Missouri workers should be aware that there are very serious and often long-lasting consequences to sexual harassment in the workplace. These consequences can affect both the employee who is harassed and other workers who experience the harassment secondhand.
A worker’s livelihood can be jeopardized for refusing to give in to a supervisor’s or manager’s sexual demands. Promotions can be denied and pay raises halted.
In other cases, the unwelcome sexual behavior of co-workers creates hostile working conditions that can indirectly pressure a harassed employee to quit his or her job. The harassment can become so traumatizing to an employee that he or she suffers physical and emotional consequences and can become unable to perform the required job duties.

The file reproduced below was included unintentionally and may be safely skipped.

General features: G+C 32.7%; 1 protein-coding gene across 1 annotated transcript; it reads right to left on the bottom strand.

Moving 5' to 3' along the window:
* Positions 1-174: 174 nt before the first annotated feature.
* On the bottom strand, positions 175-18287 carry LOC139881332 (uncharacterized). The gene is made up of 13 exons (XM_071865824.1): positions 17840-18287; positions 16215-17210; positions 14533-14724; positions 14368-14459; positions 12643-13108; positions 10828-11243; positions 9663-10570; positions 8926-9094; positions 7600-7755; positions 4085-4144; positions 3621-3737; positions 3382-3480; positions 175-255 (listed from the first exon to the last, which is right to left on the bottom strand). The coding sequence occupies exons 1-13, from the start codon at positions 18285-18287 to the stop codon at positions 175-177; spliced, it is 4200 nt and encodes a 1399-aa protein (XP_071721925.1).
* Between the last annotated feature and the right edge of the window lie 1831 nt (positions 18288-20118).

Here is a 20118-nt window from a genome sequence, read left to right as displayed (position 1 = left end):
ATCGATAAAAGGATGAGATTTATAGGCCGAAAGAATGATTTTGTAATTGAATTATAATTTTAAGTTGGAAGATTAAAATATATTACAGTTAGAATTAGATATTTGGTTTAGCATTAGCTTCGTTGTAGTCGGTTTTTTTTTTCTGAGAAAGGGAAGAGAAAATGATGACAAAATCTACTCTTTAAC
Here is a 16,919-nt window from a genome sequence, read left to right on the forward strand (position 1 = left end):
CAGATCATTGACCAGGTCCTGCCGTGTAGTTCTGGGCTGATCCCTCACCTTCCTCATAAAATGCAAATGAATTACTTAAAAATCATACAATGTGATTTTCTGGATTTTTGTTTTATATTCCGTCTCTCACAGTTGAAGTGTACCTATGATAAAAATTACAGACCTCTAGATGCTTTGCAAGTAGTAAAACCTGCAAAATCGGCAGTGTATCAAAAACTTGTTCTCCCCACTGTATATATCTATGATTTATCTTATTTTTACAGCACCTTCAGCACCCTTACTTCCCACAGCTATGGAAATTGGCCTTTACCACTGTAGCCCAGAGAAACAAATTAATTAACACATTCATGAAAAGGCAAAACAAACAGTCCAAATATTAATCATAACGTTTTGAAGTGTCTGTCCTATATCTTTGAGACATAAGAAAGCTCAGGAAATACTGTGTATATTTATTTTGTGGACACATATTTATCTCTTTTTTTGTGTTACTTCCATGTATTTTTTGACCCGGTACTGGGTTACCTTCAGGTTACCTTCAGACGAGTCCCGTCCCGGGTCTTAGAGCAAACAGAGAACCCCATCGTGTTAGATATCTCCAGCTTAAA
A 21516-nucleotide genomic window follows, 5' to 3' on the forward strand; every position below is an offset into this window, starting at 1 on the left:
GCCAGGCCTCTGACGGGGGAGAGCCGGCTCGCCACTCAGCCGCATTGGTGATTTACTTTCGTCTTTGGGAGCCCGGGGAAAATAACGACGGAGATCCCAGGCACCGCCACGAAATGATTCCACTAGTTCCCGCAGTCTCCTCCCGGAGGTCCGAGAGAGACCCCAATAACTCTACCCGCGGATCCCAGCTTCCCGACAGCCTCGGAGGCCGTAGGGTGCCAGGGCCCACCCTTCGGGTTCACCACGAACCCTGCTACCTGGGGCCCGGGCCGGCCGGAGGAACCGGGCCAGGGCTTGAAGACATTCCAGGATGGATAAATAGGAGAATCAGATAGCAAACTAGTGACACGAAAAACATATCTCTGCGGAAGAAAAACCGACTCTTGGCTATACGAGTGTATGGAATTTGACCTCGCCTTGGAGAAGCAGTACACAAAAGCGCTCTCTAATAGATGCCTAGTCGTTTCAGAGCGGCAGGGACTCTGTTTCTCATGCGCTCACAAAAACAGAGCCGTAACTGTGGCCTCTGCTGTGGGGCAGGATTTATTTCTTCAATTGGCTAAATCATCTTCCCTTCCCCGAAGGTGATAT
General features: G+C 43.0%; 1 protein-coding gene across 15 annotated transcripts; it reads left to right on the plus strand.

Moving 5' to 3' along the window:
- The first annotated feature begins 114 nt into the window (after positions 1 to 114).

A law center for women, Equal Rights Advocates, compiled data that showed that between 90 and 95 percent of women who were sexually harassed experience a debilitating stress reaction like depression, anxiety, sleep disorders, weight gain or loss, headaches, nausea, sexual dysfunction or lowered self-esteem. Their findings also showed that those victimized by sexual harassment lose $4.4 million wage dollars and 973,000 hours of unpaid leave annually in America.
Employee morale can be affected by sexual harassment across the board. Work can be disrupted by the behavior even if all of the workers are not directly involved. The bottom line can suffer if productivity drops when workers become demoralized.
When you find yourself in a situation on the job where sexual harassment is affecting your job performance, chances of promotion or quality of life, it may be time to seek some legal advice on the options that are available to you and the best way to proceed.
Source: umn.edu, “Sexual Harassment- 4. Effects of Sexual Harassment” Sep. 29, 2014